Our teacher is a published author but she wouldn't tell us the pen name she used for her novels. She has also written a series of historical books for kids for which she did use her own name, Lisa Wroble.
The structure of the class each week was that the teacher had us write for 10-15 minutes based on a planned exercise, share the results with the class and then she'd offer suggestions based on technique that is currently used in published works. For example, the omnipresent narrator is no longer popular in modern novels. (Did you know that? I didn't.)
The second half of the class was dedicated to reading aloud to the class either a homework assignment using some scenario we had been given, or read something that we had been working on. I don't even remember what I wrote for any of these assignments. I only know it was very discouraging for me because I always wrote about something that actually happened and the teacher would comment that it was really a memoir.
The class was held in the evening at a high school and consisted of about 10 students. Our ages ranged from 17 to late 70s. There were two 17 year old boys who were students at the high school during the day. They wrote about vampires and dark fantasy. One of the boys did write something interesting about the face an old man saw in a mirror, but he lost me when he started talking about parallel universes and time travel.
There was one middle aged housewife who wrote about snakes who lived in the yard and had all kinds of interaction with children. She had a blog, too, but rather than writing as herself she wrote as some alter ego who was catlike and called herself Lady Carmen. Another younger woman was writing a mystery about a woman who was escaping from her abusive husband. She prefaced her first night's reading by letting us know it was somewhat autobiographical, but mostly fiction. That night's tone was pretty somber.
Another 50 something woman wrote about a cross country trip in an RV with a large multi generational family, which could have been very entertaining, but she had so many characters and had them stopping at so many points of interest on various trips that it got very confusing for her audience and she went away that night with quite a few suggestions.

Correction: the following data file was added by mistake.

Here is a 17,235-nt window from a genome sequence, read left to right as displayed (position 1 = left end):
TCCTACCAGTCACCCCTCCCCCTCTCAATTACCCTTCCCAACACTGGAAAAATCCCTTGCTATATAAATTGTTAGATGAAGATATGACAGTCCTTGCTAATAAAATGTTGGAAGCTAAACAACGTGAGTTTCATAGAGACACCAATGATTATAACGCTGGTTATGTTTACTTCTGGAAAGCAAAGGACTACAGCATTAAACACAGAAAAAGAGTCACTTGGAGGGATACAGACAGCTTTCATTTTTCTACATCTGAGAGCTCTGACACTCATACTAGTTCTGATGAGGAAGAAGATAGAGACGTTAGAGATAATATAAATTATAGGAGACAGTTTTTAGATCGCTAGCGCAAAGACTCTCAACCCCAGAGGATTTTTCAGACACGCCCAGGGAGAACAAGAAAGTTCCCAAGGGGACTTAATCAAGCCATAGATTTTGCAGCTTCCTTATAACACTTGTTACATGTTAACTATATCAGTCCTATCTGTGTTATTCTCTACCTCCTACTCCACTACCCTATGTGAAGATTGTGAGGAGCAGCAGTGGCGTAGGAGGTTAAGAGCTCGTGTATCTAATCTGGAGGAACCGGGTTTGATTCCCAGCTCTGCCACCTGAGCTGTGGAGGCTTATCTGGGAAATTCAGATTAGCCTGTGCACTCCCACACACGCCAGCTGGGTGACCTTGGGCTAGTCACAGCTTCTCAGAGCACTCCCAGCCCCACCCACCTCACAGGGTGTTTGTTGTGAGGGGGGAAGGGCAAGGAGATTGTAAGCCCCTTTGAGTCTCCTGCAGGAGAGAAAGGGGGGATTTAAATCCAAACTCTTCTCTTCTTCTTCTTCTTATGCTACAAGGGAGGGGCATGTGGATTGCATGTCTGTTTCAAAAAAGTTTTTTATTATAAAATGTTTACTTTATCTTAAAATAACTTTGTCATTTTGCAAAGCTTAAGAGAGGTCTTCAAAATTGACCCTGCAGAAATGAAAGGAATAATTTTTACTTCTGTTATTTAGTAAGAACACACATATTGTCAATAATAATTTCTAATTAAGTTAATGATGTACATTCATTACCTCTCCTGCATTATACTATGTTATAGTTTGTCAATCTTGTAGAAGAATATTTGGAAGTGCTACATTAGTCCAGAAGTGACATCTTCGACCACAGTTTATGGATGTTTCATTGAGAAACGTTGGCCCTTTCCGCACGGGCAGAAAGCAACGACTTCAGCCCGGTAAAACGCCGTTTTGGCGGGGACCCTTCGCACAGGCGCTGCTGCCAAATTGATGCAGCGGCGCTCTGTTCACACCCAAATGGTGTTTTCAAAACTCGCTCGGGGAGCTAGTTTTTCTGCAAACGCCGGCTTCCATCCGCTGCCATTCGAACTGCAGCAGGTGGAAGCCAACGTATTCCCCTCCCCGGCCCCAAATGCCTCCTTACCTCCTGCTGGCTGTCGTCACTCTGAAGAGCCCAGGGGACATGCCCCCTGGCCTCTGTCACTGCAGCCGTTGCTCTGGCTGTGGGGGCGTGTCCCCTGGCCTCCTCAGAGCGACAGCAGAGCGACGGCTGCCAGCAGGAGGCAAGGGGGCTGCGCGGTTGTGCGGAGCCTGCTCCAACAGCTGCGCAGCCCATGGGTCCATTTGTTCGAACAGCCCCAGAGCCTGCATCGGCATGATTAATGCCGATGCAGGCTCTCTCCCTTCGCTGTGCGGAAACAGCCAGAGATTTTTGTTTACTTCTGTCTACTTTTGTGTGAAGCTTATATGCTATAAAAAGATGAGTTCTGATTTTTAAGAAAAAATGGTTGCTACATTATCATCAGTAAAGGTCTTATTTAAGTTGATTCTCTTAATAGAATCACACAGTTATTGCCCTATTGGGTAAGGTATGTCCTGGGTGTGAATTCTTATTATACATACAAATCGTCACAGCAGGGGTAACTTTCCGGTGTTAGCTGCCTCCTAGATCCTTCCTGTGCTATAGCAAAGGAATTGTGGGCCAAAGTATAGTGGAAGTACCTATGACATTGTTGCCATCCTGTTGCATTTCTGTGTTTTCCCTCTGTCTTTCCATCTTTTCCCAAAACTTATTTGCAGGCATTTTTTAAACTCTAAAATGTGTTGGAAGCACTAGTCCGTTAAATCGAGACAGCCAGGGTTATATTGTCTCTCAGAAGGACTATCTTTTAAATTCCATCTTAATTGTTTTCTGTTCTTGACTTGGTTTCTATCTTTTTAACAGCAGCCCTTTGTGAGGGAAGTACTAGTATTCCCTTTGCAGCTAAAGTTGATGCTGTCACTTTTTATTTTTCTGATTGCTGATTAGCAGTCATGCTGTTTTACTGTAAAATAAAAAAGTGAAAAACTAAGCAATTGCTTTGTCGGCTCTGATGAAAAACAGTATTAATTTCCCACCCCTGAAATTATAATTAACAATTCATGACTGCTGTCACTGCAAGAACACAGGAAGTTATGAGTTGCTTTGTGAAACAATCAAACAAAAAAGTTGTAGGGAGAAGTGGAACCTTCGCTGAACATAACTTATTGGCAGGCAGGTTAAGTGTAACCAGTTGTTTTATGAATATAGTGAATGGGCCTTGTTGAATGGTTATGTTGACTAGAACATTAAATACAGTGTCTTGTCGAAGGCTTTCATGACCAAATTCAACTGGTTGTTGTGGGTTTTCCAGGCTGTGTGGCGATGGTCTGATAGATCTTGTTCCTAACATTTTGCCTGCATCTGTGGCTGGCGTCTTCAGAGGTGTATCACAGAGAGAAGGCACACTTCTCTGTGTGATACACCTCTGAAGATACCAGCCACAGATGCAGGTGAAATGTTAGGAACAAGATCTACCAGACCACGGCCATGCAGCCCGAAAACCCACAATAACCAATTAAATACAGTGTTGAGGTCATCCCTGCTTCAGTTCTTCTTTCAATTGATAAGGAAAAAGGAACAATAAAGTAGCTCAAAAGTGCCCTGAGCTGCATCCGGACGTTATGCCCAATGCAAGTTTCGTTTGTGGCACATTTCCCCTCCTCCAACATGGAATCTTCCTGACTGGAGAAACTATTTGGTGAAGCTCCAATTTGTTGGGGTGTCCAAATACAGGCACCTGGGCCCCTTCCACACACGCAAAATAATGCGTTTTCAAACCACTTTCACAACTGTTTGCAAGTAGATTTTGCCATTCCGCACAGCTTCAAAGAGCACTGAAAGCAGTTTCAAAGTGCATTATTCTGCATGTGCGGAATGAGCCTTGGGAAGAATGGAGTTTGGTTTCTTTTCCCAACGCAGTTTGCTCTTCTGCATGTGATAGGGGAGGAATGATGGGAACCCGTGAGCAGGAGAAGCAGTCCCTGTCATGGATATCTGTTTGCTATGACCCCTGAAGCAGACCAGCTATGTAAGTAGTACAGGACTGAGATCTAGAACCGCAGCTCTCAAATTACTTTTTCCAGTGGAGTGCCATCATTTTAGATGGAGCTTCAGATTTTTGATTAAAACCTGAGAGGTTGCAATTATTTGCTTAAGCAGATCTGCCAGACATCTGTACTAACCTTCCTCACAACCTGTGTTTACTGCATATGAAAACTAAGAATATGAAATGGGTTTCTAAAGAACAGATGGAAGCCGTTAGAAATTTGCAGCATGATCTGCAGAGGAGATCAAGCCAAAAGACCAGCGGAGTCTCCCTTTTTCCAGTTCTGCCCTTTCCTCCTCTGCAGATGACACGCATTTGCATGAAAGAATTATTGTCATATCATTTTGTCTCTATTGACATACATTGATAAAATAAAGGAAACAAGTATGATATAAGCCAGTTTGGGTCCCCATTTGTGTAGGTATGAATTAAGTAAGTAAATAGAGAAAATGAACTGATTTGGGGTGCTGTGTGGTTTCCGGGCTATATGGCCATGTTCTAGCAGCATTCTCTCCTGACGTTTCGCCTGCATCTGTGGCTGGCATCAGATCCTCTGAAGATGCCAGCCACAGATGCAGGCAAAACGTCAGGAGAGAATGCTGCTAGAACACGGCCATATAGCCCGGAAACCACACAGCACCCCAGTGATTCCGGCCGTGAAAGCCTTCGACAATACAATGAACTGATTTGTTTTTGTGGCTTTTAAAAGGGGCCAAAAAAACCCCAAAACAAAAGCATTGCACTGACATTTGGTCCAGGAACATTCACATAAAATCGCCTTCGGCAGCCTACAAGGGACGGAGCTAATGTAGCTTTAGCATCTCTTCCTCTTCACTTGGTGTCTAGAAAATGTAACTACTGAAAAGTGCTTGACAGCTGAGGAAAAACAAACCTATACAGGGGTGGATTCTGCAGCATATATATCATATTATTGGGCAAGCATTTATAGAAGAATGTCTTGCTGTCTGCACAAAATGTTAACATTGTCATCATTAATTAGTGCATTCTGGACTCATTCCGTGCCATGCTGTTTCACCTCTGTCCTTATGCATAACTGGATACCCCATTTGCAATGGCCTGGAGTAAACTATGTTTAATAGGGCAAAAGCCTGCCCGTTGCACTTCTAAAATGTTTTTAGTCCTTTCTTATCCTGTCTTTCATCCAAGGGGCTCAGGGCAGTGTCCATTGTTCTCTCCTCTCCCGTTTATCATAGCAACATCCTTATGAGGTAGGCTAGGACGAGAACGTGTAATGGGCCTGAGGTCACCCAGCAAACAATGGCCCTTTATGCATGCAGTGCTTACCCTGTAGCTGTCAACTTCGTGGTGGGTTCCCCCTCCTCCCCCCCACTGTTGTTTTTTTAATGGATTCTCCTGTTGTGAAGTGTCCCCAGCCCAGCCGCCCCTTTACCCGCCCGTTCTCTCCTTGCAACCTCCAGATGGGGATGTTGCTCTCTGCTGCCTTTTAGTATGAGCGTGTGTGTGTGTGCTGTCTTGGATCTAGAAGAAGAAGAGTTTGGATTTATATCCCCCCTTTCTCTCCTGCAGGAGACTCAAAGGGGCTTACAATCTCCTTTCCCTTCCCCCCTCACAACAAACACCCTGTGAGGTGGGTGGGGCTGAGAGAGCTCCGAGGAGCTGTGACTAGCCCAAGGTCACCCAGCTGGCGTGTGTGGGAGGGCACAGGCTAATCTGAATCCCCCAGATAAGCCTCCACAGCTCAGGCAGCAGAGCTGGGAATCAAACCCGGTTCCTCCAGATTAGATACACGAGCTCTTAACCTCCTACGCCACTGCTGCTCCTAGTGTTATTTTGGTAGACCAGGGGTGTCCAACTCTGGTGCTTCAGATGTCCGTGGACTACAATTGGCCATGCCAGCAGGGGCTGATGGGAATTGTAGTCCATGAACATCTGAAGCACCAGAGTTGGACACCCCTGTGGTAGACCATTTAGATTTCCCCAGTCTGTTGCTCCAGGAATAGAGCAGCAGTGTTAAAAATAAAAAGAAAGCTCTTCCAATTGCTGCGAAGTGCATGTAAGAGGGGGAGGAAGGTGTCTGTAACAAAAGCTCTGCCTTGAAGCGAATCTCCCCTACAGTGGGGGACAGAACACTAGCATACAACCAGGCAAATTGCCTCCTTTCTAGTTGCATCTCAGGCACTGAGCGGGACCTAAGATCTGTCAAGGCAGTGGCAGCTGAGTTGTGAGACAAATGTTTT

Then there was a man from India, about 75 I'd guess, who was a retired programmer. He had been working on a novel for a decade and was basing the main character on his father. When he read his excerpt aloud, I am sorry to say, I could barely understand him.
Another exercise was that the instructor read us a description of two people dancing at a wedding. We had to write as if we were wedding guests watching them and describe what we observed and make up a story about these two people. I don't remember what I wrote, probably because it was boring. One person wrote a whole scenario about how she, the wedding guest, knew that these two were having an affair. Another wrote some elaborate murder plot connected to the couple and involving another guest at her table. Some of them were quite imaginative and some were as boring as mine.
These exercises sound like they might have been fun, but we had to write these things on the spur of the moment very quickly and I failed miserably! What the others wrote was sometimes pretty good and sometimes kind of inane. But everyone was having fun with these exercises. Except me. I seemed to be the only one who hated them and usually never came up with any ideas until time was almost up. The teacher seemed to understand that I was not a fiction writer and she was okay with me dropping out after 4 of the 6 classes. For the next week's class, the teacher probably had them all write scenarios about where I was and what had happened to me.
One of the things I do like to do is to find old newspaper articles from the late 19th or early 20th century and write about those stories. That interest began when I was looking through an old scrapbook of newspaper clippings my great great grandmother kept. It is fun researching some of the real characters in the articles and finding out what became of them in the end. I did a story in the genealogy blog I used to publish called The Hunt For Henrietta about a woman, Jennie Lind Lewis, whose husband left her a few days after her wedding. They actually put that in the local newspaper! I was able to hunt down some details and put together what had happened to the bride. One of the groom's descendants read the story and wrote to me telling me where he finally wound up and I was able to write the "rest of the story".
|Grant's Family outside the cottage where he spent his last days.|
In fact, I have begun to search for some new stories in some of the newspaper archival sites I frequent for upcoming blogs. So far I have come across the story of a man who insisted on having his three sons arrested because they had tied him with ropes to his bed and left him all alone in the house, according to the captive. The fact that a month prior they had also had him committed to an asylum could make it an interesting article to research.
Another story I came across was about a woman who buried her adult daughter named Annie Dunn after she was found dead from consumption on the side of the road in late October of 1892 in Lowell, MA. Her mother and a friend went to the funeral home but her mother couldn't look at the body and her friend identified it. However, a year later Annie reappeared, alive and well. Of course her mother thought she had seen a ghost and, well...
Anyway, I think I will have some fun with some of these old archival stories as well as just writing about everyday things that happen all around us. Creative writing? Hah! I couldn't make some of this stuff up!
Have a great day everyone,